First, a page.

It should be also mentioned the higher association between malignancies and the development of thrombosis.3, 11 The combination of these two factors, central venous catheter malpositioning and malignancy, is often responsible for the onset of thrombotic complications.
The infusion of chemotherapeutic agents may also cause progressive irritation of the vessel wall with injury to the endothelium and the development of thrombosis.
The malfunction of a CVC may be reduced by correctly placing its tip as close as possible to the SVC-right atrium junction. The correct positioning should be confirmed by fluoroscopy and radiography (Fig.1).
Last but not the least hypotheses to be considered is the possibility of a radiation-induced stenosis of the vessel lumen. Although arterial stenosis secondary to irradiation is more frequent, venous thrombosis and the subsequent luminal obstruction are also known sequela (14,17).
A condition that might resemble an acquired SVC obstruction is the duplication of inferior vena cava (incidence 0.2-3.0% in literature). In literature six cases of IVC duplication associated with a clinically relevant deep venous thrombosis are reported but the correlation between the duplication and the thrombosis is purely incidental and the development of the thrombosis involves lower extremities (18).
We conclude that it is rather rare (3) to find clinical cases of acquired compensatory dilatation of the azygos vein, similar to the one discussed in the current paper. Nevertheless, it is very important to consider such a diagnosis, especially in those patients with central venous catheters, malignancy and episodes of deep venous thrombosis.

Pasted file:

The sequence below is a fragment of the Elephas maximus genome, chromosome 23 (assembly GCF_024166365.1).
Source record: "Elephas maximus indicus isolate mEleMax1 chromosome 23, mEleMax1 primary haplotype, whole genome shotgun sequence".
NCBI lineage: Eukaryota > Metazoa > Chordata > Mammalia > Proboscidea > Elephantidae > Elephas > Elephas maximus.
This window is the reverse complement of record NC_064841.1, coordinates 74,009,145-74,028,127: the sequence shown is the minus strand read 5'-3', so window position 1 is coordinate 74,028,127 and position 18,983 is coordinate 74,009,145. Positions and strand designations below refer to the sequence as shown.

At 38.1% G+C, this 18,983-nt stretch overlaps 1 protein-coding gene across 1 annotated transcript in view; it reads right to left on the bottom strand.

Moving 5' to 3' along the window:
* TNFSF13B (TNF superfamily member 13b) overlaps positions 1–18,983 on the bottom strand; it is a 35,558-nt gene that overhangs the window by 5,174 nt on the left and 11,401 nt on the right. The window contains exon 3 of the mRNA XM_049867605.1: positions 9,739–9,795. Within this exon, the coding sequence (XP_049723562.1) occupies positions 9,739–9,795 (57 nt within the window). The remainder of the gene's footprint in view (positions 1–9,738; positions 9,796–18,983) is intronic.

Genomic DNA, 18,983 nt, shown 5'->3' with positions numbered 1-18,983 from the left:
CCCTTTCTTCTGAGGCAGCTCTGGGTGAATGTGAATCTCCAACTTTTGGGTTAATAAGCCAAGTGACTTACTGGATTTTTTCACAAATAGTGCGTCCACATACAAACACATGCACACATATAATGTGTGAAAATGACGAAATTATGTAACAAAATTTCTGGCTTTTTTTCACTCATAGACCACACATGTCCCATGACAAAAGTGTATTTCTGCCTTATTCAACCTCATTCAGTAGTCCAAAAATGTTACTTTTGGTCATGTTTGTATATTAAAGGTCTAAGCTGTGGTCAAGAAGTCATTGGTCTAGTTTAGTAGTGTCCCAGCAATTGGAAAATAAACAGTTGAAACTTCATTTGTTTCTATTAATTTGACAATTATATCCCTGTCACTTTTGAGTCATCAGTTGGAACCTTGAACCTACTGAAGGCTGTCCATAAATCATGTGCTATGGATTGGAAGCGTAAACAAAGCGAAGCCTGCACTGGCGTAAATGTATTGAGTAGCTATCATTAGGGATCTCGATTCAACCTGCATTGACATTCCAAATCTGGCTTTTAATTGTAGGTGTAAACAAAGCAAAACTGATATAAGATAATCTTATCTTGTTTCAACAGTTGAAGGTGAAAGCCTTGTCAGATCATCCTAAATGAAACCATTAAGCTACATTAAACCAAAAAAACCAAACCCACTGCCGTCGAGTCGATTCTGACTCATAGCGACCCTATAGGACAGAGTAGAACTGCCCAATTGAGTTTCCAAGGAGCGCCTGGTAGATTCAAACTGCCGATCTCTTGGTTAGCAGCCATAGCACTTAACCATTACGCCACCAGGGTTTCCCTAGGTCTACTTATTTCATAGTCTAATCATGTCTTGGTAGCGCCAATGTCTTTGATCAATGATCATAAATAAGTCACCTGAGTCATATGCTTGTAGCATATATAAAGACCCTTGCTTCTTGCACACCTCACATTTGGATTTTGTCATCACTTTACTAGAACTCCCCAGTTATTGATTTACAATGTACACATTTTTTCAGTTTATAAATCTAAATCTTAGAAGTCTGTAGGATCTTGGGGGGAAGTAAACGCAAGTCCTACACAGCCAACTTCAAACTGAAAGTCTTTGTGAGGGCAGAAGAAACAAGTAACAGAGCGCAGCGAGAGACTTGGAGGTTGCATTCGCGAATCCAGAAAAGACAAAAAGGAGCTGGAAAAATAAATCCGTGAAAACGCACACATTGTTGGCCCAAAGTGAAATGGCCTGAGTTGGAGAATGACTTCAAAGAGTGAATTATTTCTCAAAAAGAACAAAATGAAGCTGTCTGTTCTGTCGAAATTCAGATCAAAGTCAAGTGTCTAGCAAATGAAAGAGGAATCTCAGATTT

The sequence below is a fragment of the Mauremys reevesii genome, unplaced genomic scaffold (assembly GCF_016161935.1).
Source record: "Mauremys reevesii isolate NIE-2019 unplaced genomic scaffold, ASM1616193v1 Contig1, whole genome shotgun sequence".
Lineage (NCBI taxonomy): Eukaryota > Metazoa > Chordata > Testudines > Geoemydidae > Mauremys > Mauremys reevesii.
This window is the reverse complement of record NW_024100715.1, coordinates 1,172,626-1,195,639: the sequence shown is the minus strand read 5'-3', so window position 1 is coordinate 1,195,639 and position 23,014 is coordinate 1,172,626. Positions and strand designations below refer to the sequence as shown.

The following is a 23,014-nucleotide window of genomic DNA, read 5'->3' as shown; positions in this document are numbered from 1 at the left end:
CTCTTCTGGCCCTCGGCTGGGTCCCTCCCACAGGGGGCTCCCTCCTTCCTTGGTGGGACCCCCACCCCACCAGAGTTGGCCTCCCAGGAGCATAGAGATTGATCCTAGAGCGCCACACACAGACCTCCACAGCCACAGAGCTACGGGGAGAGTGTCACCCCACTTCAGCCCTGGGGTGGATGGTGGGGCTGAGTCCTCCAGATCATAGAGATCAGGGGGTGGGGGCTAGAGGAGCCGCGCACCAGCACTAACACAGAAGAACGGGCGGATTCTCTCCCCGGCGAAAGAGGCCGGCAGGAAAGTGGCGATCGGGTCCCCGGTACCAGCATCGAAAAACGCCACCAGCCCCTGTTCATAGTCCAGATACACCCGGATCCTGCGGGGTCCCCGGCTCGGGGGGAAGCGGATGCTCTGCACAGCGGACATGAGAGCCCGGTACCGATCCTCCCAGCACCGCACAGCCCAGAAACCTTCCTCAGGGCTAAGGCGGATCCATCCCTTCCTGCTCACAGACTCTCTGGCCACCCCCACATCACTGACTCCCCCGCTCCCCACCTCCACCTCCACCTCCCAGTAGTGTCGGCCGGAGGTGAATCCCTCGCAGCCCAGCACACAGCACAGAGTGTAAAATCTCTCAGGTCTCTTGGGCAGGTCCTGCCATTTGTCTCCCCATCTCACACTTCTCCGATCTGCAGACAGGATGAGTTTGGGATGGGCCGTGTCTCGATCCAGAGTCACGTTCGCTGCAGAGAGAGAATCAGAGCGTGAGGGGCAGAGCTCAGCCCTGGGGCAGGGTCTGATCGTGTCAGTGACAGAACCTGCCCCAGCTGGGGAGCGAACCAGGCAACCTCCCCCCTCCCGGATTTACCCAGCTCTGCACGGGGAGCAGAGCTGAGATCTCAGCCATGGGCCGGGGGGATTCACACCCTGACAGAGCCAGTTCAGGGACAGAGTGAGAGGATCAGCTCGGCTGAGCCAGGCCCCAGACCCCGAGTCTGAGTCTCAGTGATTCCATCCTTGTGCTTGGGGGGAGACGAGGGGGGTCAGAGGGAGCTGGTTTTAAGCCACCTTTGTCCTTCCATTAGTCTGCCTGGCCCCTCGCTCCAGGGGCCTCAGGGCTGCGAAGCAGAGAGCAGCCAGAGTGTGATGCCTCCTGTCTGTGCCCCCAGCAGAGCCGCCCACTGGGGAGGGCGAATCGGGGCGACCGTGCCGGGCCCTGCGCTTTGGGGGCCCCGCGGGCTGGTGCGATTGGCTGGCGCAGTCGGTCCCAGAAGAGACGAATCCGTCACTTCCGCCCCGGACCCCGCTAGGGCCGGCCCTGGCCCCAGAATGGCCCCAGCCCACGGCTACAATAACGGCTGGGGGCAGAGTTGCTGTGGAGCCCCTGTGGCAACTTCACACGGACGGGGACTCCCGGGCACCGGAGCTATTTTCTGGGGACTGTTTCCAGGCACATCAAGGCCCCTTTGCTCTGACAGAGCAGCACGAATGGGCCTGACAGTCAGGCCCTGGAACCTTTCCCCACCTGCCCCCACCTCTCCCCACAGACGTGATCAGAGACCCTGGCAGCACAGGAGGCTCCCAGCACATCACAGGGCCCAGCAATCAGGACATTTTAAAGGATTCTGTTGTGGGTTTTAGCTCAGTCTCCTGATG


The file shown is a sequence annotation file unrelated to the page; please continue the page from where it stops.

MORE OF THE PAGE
TEACHING POINT
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Recognition of dilated azygos vein, secondary to superior vena cava thrombosis should always be taken into consideration in those patients with central venous catheters and neoplasm. The tip of the central catheter should be positioned within the lower third of the superior vena cava (SVC) to lower the risk of catheter induced SVC thrombosis.








  FIGURES
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Display figure 1 in original size

Figure 1: 40 year old man with compensatory dilatation of the azygos venous system secondary to superior vena cava occlusion. Fluoroscopic image of the chest in P-A projection demonstrates a curvilinear displacement of the central venous catheter with right lateral concavity. The distal tip of the catheter is positioned at the level of the proximal third of the superior vena cava (arrow).

Figure 1: Conventional Radiography (Open in original size)
40 year old man with compensatory dilatation of the azygos venous system secondary to superior vena cava occlusion. Fluoroscopic image of the chest in P-A projection demonstrates a curvilinear displacement of the central venous catheter with right lateral concavity. The distal tip of the catheter is positioned at the level of the proximal third of the superior vena cava (arrow).

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Display figure 2 in original size
Figure 2: 2-a + 2-b: 40 year old man with compensatory dilatation of the azygos venous system secondary to superior vena cava occlusion. Cavography after contrast injection in lateral projection. Seen is left SVC stenosis at the level of the azygos vein exit. Please note the abrupt calibre change of the SVC (arrow) and compensatory hypertrophy of the azygos vein (arrowhead).

Figure 2: Angiography, Interventional (Open in original size)
2-a + 2-b: 40 year old man with compensatory dilatation of the azygos venous system secondary to superior vena cava occlusion. Cavography after contrast injection in lateral projection. Seen is left SVC stenosis at the level of the azygos vein exit. Please note the abrupt calibre change of the SVC (arrow) and compensatory hypertrophy of the azygos vein (arrowhead).